Monday, June 29, 2009

Canada “seriously concerned” about Honduran coup – but you’d never know it

As we all emerge from the Jackson-induced media haze of the past few days, a real news story managed to surface Sunday:

Honduran military sends president into exile
Congress names successor; Obama says he is "deeply concerned"

TEGUCIGALPA, Honduras – Soldiers ousted the democratically elected president of Honduras on Sunday and Congress named a successor, but the leftist ally of Venezuelan President Hugo Chavez denounced what he called an illegal coup and vowed to stay in power.

The first military takeover of a Central American government in 16 years drew widespread condemnation from governments in Latin America and the world – including the U.S. – and Chavez vowed to overthrow the country's apparent new leader.

Oddly, the only mention of Canada's response was in a CTV article which quotes Minister of State for Foreign Affairs Peter Kent stating that "Democratic governance is a central pillar of Canada's enhanced engagement in the Americas, and we are seriously concerned by what has transpired in Honduras."

I find it telling that not one of Canada's three national newspapers has made any mention of Kent's statement, relying instead on U.S. wire service reports. In fact, I had to really dig through the Foreign Affairs website just to find the full text.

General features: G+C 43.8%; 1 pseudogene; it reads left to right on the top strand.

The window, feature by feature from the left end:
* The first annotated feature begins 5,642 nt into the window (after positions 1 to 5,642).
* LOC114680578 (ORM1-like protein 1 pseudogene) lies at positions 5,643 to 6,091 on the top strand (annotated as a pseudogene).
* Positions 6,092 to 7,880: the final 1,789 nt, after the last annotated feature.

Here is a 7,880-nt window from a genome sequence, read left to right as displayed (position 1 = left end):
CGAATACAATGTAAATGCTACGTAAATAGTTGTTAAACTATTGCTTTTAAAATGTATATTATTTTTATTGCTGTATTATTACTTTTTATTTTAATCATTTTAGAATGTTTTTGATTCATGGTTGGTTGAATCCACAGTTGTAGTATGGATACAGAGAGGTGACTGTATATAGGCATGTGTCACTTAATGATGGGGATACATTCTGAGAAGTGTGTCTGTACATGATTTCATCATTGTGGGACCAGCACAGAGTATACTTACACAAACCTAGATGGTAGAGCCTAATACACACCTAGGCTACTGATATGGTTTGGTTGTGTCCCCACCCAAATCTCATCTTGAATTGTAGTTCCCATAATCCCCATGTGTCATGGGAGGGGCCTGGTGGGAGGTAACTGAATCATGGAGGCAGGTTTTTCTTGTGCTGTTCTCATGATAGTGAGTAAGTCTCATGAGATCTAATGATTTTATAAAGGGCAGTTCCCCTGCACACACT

There is a lot being left unsaid in the media coverage of this incident in general. Even the excellent Al Jazeera is treading carefully, not wanting to fall to hard on one side or the other. But at least one U.S. right-wing organization that spams my inbox on occasion is painting this as "Freedom Restored", a triumph of democracy over a leftist dictator who wanted to stay permanently in power like Hugo Chavez. Or Castro. Or Hitler.

Perhaps a better explanation can be found in this comment on the CBC's article:

Just count the number of native faces in the supreme court and senate of Honduras and you will have your answers.

Latin American states are in process of power redistribution where native majorities are taking back larger share of what was stolen from them for generations.

Honduras is a hard one, it was always controlled by Yanks by its American trained military and clean blood European puppet governments. Gave a good look at Micheletti, not exactly a Mayan. No wonder he was part of the coup.

For a more in-depth look at the events leading up to Sunday's events, check this article in Al Jazeera. You certainly won't find it in the Canadian media.

(cross-posted from Canada's World)

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